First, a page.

The CMO and CIO relationship
The CMO and CIO relationship – in Stars Wars terms, is it like Han Solo versus the Enterprise Mothership – or have we moved on?
The CIO and CMO relationship can be compared to a reality TV show. Everyone is sitting on the sidelines eating popcorn hoping to see a bit of biff between the two sides. But are we all getting a bit tired of watching this tussle? How many times have you heard the CIO and CMO relationship been described in the Mars versus Venus context? Or in a Star Wars setting, as the CMO is Han Solo, the maverick who is quick and nimble, and the CIO who is like the enterprise mothership, big and slow and worried about security, stability and reliability?
For years commentators have talked up the tension between CIOs and CMOs. CIOs do not perceive marketing systems on the same level of strategic importance as databases and CRM systems. CMOs on the other hand feel their job requires them to be agile; to be able to plan and execute campaigns in days. CMOs consider IT is just too slow, they don’t think about things in the context of days or even weeks.
The growth of digital marketing has, however, changed the playing field. CIOs are now increasingly seeing marketing as mission critical.
CMOs are growing in influence within the business. With digital technologies, marketers are increasingly able to measure what they do, and demonstrate with real data to the CEO the value of what they do. This power has given many marketing departments the freedom to outsource their IT needs, diluting the CIO’s power base. As IT comes to terms with the mission critical nature of what marketing is doing, the animosity between CIOs and CMOs is beginning to recede.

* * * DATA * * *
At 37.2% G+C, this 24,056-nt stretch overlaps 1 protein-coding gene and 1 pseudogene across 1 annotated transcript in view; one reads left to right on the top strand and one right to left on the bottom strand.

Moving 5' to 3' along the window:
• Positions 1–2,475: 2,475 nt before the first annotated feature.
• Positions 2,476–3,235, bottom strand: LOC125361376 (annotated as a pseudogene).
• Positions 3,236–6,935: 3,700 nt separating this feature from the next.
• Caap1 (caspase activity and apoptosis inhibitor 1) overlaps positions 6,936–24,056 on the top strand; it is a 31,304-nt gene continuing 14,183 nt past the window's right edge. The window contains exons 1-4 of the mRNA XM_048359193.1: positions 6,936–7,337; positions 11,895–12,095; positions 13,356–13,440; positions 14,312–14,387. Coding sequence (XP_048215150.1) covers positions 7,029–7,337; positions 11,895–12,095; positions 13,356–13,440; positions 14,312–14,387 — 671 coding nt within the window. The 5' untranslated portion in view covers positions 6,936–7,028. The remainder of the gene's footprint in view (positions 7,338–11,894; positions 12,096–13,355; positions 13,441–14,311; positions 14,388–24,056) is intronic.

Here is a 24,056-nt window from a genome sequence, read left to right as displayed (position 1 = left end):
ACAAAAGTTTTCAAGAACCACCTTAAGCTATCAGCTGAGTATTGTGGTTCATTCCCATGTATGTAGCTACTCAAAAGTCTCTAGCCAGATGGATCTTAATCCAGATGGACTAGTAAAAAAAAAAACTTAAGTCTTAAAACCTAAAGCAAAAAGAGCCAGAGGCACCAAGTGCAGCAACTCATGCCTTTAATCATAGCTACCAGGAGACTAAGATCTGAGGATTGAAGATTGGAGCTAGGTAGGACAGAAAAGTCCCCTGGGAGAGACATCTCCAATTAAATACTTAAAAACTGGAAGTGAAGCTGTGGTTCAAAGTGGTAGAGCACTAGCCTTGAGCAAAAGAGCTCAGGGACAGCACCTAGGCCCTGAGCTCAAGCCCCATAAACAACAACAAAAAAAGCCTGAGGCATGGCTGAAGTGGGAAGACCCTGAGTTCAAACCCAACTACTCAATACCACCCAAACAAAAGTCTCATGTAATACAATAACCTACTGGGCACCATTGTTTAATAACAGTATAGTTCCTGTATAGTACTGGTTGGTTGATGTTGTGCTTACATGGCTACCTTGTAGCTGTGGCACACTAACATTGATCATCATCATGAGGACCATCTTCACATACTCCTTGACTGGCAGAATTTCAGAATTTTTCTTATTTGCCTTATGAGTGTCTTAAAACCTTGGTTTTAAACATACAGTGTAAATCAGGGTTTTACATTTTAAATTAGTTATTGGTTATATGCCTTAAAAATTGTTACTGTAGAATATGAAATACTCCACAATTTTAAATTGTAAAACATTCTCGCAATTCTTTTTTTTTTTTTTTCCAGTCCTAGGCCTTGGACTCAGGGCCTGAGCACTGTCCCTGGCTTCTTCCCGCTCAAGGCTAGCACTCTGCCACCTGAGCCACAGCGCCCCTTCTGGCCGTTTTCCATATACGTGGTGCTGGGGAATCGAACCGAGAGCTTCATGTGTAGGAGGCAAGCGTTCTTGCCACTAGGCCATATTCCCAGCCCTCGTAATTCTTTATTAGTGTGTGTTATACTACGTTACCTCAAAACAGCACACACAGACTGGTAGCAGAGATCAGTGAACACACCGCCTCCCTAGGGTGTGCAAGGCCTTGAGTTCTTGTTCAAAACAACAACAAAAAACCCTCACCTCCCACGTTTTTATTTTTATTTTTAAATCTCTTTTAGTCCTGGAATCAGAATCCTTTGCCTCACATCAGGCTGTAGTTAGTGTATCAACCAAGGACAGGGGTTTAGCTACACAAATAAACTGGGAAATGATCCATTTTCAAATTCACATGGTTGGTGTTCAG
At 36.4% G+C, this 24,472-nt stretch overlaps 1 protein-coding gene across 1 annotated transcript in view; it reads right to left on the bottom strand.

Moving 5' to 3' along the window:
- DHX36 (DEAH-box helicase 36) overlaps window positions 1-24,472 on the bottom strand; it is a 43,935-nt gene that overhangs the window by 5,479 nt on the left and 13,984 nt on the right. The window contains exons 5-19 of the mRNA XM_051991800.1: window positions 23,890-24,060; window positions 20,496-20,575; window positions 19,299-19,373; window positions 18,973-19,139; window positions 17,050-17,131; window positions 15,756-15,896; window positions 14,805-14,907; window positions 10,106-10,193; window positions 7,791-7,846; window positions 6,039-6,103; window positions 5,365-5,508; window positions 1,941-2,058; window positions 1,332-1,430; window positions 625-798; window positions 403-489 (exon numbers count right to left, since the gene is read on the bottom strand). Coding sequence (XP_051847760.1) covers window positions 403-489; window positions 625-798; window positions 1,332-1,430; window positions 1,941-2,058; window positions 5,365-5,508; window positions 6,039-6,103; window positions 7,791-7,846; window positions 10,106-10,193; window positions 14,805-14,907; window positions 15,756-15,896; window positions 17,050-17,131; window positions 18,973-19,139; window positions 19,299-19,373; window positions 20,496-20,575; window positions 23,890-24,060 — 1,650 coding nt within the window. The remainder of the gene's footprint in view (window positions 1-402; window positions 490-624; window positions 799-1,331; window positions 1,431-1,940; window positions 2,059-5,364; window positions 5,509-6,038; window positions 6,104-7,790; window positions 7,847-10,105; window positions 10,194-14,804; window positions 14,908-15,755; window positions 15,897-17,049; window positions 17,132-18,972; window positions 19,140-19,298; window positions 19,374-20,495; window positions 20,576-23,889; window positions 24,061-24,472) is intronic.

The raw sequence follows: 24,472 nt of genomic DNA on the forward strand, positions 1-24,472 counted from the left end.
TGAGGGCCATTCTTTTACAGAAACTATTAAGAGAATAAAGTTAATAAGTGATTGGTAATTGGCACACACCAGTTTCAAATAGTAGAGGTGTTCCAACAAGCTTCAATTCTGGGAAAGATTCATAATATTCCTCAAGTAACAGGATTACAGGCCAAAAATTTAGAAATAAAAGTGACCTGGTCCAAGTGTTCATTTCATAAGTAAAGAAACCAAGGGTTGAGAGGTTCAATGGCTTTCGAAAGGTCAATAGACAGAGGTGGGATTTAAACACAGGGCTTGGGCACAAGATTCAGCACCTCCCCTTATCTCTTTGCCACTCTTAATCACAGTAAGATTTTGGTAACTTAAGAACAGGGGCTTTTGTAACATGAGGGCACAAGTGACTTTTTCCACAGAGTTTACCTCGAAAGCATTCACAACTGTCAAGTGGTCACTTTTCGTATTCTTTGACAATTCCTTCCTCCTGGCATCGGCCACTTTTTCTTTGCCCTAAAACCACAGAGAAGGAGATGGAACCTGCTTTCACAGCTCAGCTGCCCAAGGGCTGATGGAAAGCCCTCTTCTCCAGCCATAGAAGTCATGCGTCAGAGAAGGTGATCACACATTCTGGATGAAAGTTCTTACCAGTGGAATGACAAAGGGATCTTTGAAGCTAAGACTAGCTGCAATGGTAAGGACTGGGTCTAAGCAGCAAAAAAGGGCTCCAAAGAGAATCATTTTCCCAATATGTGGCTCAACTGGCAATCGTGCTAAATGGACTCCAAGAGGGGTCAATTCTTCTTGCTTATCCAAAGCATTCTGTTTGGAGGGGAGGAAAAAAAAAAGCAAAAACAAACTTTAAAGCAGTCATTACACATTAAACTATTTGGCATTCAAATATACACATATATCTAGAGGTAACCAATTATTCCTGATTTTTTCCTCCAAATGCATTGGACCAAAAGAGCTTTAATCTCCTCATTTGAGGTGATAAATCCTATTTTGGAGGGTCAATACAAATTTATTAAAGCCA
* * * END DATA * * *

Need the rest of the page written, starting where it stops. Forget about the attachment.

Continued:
Within the largest and most visionary organisations, IT and marketing are now working together. IT builds the infrastructure, makes sure it is secure and works in a way that delivers to marketing the agility they require. Systems are now being deployed in a way that gives marketing a self-serve capability to make use of the tools themselves and make changes adhoc and quickly.
Key to further improvements in the CIO and CMO relationship is a respect of each other’s KPIs. They both also need to understand the state of technology today and what is possible. Lastly, a reasonable power sharing arrangement needs to be put in place – where each party has a role to play.
Join me at Adobe Digital Marketing Symposium 2015 in Singapore as I take on the age old debate, who’s in charge anyway? CMO or CIO? New technologies give marketers powerful new tools. Meanwhile, marketing is now driving the business agenda. So what comes first: technology or marketing?